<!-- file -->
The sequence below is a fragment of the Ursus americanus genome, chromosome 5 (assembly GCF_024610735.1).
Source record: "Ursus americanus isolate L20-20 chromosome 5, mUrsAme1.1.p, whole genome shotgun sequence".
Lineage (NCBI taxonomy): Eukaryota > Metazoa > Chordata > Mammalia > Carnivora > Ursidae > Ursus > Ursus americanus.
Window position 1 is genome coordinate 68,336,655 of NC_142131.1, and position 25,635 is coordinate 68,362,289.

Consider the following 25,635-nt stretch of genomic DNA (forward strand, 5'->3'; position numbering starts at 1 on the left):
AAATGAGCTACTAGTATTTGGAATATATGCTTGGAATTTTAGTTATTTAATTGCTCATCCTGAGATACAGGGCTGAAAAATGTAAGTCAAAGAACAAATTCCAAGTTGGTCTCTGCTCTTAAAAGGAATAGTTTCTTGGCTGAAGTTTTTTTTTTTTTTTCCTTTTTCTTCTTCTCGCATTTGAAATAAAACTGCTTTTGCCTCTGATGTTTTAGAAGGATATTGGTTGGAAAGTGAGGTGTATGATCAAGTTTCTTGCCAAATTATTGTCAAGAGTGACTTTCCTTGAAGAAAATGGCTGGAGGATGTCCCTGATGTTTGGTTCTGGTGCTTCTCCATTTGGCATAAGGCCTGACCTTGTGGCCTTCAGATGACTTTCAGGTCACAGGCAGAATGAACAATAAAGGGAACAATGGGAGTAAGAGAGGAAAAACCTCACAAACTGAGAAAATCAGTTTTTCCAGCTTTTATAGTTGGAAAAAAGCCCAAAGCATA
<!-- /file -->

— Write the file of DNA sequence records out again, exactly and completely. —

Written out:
The sequence below is a fragment of the Ursus americanus genome, chromosome 5 (assembly GCF_024610735.1).
Source record: "Ursus americanus isolate L20-20 chromosome 5, mUrsAme1.1.p, whole genome shotgun sequence".
Lineage (NCBI taxonomy): Eukaryota > Metazoa > Chordata > Mammalia > Carnivora > Ursidae > Ursus > Ursus americanus.
Window position 1 is genome coordinate 68,336,655 of NC_142131.1, and position 25,635 is coordinate 68,362,289.

Consider the following 25,635-nt stretch of genomic DNA (forward strand, 5'->3'; position numbering starts at 1 on the left):
AAATGAGCTACTAGTATTTGGAATATATGCTTGGAATTTTAGTTATTTAATTGCTCATCCTGAGATACAGGGCTGAAAAATGTAAGTCAAAGAACAAATTCCAAGTTGGTCTCTGCTCTTAAAAGGAATAGTTTCTTGGCTGAAGTTTTTTTTTTTTTTTCCTTTTTCTTCTTCTCGCATTTGAAATAAAACTGCTTTTGCCTCTGATGTTTTAGAAGGATATTGGTTGGAAAGTGAGGTGTATGATCAAGTTTCTTGCCAAATTATTGTCAAGAGTGACTTTCCTTGAAGAAAATGGCTGGAGGATGTCCCTGATGTTTGGTTCTGGTGCTTCTCCATTTGGCATAAGGCCTGACCTTGTGGCCTTCAGATGACTTTCAGGTCACAGGCAGAATGAACAATAAAGGGAACAATGGGAGTAAGAGAGGAAAAACCTCACAAACTGAGAAAATCAGTTTTTCCAGCTTTTATAGTTGGAAAAAAGCCCAAAGCATA